Indications for a central line over the more common peripheral IV line commonly includes poor peripheral venous access for a PIV. Another common indication is when patients would require infusions over a prolonged period of time, such as antibiotic therapy over a few weeks for osteomyelitis. Another indication is when the substances to be administered could irritate the blood vessel lining such as total parenteral nutrition, whose high glucose content can damage blood vessels, and some chemotherapy regimens. There is less damage to the blood vessels because central veins have a larger diameter than peripheral veins, have faster blood flow, and would get diluted as it is quickly distributed to the rest of the body. Vasopressors (such as norepinephrine, vasopressin, epinephrine, phenylephrine, among others) are typically infused through central lines to minimize the risk of extravasation.
Chemotherapy is a type of cancer treatment that uses one or more anti-cancer drugs as part of a standardized chemotherapy regimen. Chemotherapy may be given with a curative intent, or it may aim to prolong life or to reduce symptoms. Chemotherapy is one of the major categories of the medical discipline specifically devoted to pharmacotherapy for cancer, which is called medical oncology.
Other advantages are that multiple medications can be delivered at once, even if they would not be chemically compatible within a single tube as there is room for multiple parallel compartments (lumina) within the catheter. It is commonly believed that fluid can be pushed faster through a central line; however, the diameter of each lumen is often smaller than that of a large-bore peripheral cannula. Caregivers can also measure central venous pressure and other physiological variables through the central line. They are also longer and, as reflected by Poiseuille's law, require higher pressure to achieve the same flow, all other variables being equal.
Central venous pressure (CVP) is the blood pressure in the venae cavae, near the right atrium of the heart. CVP reflects the amount of blood returning to the heart and the ability of the heart to pump the blood back into the arterial system. CVP is often a good approximation of right atrial pressure (RAP), although the two terms are not identical, as a pressure differential can sometimes exist between the venae cavae and the right atrium. CVP and RAP can differ when arterial tone is altered. This can be graphically depicted as changes in the slope of the venous return plotted against right atrial pressure.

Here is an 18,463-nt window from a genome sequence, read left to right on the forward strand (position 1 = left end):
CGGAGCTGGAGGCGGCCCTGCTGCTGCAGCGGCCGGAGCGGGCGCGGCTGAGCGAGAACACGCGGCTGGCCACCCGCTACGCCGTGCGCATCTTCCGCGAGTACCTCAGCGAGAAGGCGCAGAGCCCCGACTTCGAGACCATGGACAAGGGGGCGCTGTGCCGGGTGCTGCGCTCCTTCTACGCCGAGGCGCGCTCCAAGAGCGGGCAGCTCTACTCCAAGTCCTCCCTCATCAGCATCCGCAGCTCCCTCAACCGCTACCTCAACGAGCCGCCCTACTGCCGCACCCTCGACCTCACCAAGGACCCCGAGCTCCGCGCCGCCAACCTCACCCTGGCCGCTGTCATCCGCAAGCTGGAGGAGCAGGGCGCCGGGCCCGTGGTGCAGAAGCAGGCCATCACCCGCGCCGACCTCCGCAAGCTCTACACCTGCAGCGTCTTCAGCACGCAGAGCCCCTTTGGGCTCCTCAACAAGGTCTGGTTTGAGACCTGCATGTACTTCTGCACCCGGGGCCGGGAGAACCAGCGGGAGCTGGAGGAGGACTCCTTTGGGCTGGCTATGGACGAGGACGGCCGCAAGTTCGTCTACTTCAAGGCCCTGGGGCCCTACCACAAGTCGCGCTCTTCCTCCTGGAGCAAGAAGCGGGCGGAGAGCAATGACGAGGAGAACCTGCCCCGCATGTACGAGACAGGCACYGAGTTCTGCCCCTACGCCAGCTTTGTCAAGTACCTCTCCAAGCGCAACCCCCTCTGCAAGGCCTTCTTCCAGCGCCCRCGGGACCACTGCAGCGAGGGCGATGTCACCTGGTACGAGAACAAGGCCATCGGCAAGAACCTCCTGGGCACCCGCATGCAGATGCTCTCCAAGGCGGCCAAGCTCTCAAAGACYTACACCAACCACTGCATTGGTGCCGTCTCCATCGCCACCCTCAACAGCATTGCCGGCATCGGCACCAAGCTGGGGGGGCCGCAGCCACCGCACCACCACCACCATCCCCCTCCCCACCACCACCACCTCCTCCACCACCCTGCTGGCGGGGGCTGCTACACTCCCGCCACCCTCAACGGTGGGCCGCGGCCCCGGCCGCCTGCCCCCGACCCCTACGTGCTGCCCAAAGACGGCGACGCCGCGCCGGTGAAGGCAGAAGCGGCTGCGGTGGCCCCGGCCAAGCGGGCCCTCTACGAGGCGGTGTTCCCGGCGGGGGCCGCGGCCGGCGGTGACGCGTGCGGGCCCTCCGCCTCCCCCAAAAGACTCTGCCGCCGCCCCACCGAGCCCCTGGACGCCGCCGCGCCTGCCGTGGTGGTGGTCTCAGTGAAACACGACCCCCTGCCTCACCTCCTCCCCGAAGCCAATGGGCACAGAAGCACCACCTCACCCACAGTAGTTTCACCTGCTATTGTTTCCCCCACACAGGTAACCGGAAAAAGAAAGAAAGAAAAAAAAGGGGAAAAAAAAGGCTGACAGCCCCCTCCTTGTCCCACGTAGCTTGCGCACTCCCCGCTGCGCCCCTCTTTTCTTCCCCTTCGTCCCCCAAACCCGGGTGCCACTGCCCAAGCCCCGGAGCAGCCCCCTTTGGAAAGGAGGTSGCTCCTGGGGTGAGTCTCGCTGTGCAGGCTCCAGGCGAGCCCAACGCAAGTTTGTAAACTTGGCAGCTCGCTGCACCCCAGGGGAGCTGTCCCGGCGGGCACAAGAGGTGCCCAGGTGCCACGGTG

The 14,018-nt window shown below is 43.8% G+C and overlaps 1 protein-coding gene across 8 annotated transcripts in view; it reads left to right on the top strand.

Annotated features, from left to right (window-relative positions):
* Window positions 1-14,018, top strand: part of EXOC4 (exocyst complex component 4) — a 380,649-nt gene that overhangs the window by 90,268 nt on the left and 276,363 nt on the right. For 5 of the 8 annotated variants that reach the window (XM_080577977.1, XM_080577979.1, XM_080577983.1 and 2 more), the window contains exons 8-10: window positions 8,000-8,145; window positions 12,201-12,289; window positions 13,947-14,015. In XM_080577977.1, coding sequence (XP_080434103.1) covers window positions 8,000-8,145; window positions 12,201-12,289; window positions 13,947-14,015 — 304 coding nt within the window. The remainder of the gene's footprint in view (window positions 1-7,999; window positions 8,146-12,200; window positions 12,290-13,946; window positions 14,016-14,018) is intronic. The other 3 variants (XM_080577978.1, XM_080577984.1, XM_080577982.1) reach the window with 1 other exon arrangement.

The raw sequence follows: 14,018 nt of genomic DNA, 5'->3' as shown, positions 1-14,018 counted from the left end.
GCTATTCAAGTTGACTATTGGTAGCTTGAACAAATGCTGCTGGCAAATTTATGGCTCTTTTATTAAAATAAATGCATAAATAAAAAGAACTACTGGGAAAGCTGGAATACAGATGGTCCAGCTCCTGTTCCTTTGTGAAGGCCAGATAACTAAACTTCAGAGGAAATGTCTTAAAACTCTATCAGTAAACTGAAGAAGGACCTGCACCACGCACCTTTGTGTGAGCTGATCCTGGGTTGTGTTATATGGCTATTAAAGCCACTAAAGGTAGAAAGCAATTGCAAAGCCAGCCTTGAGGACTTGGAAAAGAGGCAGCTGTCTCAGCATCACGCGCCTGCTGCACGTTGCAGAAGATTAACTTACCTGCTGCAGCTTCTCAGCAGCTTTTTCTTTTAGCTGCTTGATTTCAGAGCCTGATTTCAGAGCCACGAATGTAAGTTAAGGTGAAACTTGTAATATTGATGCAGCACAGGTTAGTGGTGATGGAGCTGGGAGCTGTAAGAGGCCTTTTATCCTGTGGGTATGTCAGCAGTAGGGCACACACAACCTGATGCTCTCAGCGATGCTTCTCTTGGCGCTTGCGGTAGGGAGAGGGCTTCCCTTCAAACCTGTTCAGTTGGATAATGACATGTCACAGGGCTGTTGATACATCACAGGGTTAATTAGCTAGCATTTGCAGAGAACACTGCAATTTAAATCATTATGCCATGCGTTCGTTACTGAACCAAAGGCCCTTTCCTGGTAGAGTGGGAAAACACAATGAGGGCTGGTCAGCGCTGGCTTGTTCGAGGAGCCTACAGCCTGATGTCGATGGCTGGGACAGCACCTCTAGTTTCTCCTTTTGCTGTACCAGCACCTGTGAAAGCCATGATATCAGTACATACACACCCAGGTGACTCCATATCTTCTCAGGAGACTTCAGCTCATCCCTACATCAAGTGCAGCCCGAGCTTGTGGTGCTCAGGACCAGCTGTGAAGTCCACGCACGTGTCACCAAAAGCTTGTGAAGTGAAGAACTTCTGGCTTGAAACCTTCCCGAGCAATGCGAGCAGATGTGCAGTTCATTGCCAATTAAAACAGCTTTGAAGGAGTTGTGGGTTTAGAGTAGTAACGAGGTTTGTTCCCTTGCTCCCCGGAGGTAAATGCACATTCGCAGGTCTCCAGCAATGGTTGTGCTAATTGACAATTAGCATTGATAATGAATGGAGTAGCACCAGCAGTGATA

Central IV lines carry risks of bleeding, infection, gangrene, thromboembolism and gas embolism (see Risks below). They are often more difficult to insert correctly as the veins are not usually palpable and rely on an experienced clinician knowing the appropriate landmarks and/or using an ultrasound probe to safely locate and enter the vein. Surrounding structures such as the pleura and carotid artery are also at risk of damage with the potential for pneumothorax or even cannulation of the artery.
Gangrene is a type of tissue death caused by a lack of blood supply. Symptoms may include a change in skin color to red or black, numbness, swelling, pain, skin breakdown, and coolness. The feet and hands are most commonly affected. Certain types may present with a fever or sepsis.
Carotid artery may refer to:
A pneumothorax is an abnormal collection of air in the pleural space between the lung and the chest wall. Symptoms typically include sudden onset of sharp, one-sided chest pain and shortness of breath. In a minority of cases the amount of air in the chest increases when a one-way valve is formed by an area of damaged tissue, leading to a tension pneumothorax. This condition can cause a steadily worsening oxygen shortage and low blood pressure. Unless reversed by effective treatment, it can result in death. Very rarely both lungs may be affected by a pneumothorax. It is often called a collapsed lung, although that term may also refer to atelectasis.
There are several types of central IV access, depending on the route that the catheter takes from the outside of the body to the vein.
The PICC line is inserted through a sheath into a peripheral vein sometimes using the Seldinger technique or modified Seldinger technique, under ultrasound guidance, usually in the arm, and then carefully advanced upward until the catheter is in the superior vena cava or the right atrium. This is usually done by measuring the distance to an external landmark, such as the suprasternal notch, to estimate the optimal length. An X-ray must be used to verify that the tip is in the right place when fluoroscopy was not used during the insertion. More modern technology utilizes EKG technology to determine when the tip is in the correct location.